Jo Cox was barely a year into her dream job as Labour MP when she was murdered by far right fanatic Thomas Mair.
Mrs Cox, who was due to celebrate her 42nd birthday just days after she died, had already been spoken of as a future minister.
Born and brought up in the constituency where she died, Batley and Spen, she tweeted a picture of the moment of her election with the remark: "A very emotional moment - just after I was told I'd got the job I've always dreamed of."
She had already marked herself out as one of the brightest of the 2015 newcomers to the House of Commons.
Fellow Labour MP John Mann described her as "one of the stars of the new intake".
With a background in international development, Mrs Cox made her name as a tenacious and plain-speaking advocate of the war-scarred people of Syria.
Mrs Cox met her husband Brendan when they both worked in the aid sector.
Mr Cox used to work for Save The Children and then became prime minister Mr Brown's adviser on international development.
Mr and Mrs Cox had two small children - daughter Lejla, who was three when her mother died, and son Cuillin, who was five - and they all lived on a barge on the River Thames in central London.
A week before her death, she hosted a party on her houseboat for the new intake of MPs.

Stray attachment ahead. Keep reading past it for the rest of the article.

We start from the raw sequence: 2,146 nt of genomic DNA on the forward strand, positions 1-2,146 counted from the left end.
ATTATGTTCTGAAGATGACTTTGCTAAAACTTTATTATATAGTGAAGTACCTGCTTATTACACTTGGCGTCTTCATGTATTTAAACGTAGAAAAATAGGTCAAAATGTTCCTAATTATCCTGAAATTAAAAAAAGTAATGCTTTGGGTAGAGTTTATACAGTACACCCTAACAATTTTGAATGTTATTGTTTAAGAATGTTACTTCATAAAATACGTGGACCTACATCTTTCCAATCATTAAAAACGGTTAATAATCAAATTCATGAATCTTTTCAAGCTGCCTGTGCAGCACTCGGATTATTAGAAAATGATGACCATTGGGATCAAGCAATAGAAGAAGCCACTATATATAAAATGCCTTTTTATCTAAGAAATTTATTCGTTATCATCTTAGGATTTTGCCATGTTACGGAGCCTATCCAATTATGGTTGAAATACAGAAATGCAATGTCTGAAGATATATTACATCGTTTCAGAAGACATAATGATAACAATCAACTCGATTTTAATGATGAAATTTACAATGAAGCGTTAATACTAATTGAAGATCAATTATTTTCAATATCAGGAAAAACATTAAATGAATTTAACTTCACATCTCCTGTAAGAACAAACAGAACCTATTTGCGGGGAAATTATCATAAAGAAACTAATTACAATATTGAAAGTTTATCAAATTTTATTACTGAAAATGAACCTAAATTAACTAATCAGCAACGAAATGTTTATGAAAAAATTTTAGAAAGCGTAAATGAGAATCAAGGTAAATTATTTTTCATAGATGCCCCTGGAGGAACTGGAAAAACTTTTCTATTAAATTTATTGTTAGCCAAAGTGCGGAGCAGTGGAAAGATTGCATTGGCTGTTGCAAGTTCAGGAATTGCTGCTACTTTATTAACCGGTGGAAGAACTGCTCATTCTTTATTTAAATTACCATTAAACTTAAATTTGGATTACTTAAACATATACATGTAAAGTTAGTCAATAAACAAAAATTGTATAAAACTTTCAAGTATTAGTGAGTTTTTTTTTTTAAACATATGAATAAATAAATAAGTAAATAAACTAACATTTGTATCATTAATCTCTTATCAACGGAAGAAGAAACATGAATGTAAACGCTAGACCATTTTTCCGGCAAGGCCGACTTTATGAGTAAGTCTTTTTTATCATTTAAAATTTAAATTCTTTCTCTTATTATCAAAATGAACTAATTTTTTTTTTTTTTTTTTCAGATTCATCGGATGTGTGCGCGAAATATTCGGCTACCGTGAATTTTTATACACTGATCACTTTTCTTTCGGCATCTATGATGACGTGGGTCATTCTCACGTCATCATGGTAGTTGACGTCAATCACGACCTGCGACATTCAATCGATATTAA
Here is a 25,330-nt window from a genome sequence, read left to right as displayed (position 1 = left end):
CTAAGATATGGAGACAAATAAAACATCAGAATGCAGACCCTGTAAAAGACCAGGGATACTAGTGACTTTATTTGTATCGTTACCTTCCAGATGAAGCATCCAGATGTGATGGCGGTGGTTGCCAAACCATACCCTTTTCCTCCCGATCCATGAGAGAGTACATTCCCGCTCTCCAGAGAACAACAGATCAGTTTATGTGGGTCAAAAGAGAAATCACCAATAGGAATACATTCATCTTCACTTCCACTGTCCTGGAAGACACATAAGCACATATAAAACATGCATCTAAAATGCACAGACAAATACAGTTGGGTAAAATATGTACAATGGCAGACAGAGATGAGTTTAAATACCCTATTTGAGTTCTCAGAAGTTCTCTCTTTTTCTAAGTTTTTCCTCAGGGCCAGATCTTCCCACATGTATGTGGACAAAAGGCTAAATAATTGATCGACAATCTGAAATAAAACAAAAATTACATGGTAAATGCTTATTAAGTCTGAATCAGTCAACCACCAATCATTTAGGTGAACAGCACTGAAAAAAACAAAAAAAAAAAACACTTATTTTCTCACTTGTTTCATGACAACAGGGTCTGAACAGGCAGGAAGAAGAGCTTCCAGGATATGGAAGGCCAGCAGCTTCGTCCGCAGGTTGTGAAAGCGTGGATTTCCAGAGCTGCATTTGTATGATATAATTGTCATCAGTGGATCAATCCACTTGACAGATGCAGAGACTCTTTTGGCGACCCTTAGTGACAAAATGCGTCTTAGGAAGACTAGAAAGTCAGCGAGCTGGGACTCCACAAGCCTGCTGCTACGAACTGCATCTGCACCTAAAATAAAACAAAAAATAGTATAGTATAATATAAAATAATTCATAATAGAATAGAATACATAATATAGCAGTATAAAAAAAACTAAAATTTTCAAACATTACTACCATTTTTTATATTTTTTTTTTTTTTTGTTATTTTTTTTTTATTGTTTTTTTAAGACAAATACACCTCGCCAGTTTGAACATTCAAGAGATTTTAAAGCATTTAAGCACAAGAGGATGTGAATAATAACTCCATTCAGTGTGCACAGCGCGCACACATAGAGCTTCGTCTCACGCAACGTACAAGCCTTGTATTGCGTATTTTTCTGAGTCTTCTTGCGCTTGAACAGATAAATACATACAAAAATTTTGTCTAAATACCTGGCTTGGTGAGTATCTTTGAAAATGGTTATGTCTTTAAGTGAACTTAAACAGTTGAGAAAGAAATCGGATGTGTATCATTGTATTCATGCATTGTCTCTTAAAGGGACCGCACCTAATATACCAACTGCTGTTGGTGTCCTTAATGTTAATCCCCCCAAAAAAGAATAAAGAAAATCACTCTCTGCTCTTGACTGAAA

After leaving Heckmondwike Grammar School, Mrs Cox went to Cambridge - the first in her family to go to university - and graduated in 1995.
She worked first for Labour MP Joan Walley and helped to launch the pro-European campaigning organisation Britain In Europe before working for Baroness Kinnock for two years in Brussels.
Mrs Cox joined Oxfam in 2002, working in a range of roles including head of policy, head of humanitarian campaigning based in New York and head of the charity's European office in Brussels.
After a decade with Oxfam she went to work for Sarah Brown, wife of Gordon Brown, on an international initiative to stop mothers and babies dying in pregnancy and childbirth.
Just before standing for Parliament, she was working with the Bill and Melinda Gates Foundation and The Freedom Fund, a charity working to end the scourge of modern slavery.
Like all MPs, Mrs Cox divided her time between London and her constituency, where many members of her family - including parents Gordon and Jean Leadbeater - still live.
Mrs Cox abstained in the contentious 2015 vote on allowing British military action in Syria, insisting a more wide-ranging attempt at a solution to the conflict was needed.
She listed her parliamentary interests as foreign policy, international development, early years education and social isolation.
She also took a keen interest in the northern economy and regional devolution and was a member of the Communities and Local Government Select Committee.
In her maiden speech to Parliament, Mrs Cox said she believed "we are far more united and have far more in common with each other that things that divide us".